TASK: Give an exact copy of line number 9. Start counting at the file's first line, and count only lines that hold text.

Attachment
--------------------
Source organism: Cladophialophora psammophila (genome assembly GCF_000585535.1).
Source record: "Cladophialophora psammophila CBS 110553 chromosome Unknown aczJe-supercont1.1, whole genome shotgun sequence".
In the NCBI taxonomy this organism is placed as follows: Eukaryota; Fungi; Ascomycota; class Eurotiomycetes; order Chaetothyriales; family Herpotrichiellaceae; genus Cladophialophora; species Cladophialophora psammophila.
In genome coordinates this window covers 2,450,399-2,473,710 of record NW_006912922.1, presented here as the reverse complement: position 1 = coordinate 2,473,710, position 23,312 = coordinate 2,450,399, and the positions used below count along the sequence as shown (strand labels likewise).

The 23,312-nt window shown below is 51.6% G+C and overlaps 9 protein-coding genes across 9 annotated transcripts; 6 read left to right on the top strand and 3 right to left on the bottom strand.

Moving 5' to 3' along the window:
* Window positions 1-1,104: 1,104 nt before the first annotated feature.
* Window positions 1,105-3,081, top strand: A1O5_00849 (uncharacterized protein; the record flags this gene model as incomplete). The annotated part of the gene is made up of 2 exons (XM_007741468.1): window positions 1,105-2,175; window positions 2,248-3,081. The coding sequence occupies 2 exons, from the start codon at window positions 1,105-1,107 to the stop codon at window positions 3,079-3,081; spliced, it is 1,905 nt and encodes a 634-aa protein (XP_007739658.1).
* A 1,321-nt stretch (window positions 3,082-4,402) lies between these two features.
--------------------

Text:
* A 1,321-nt stretch (window positions 3,082-4,402) lies between these two features.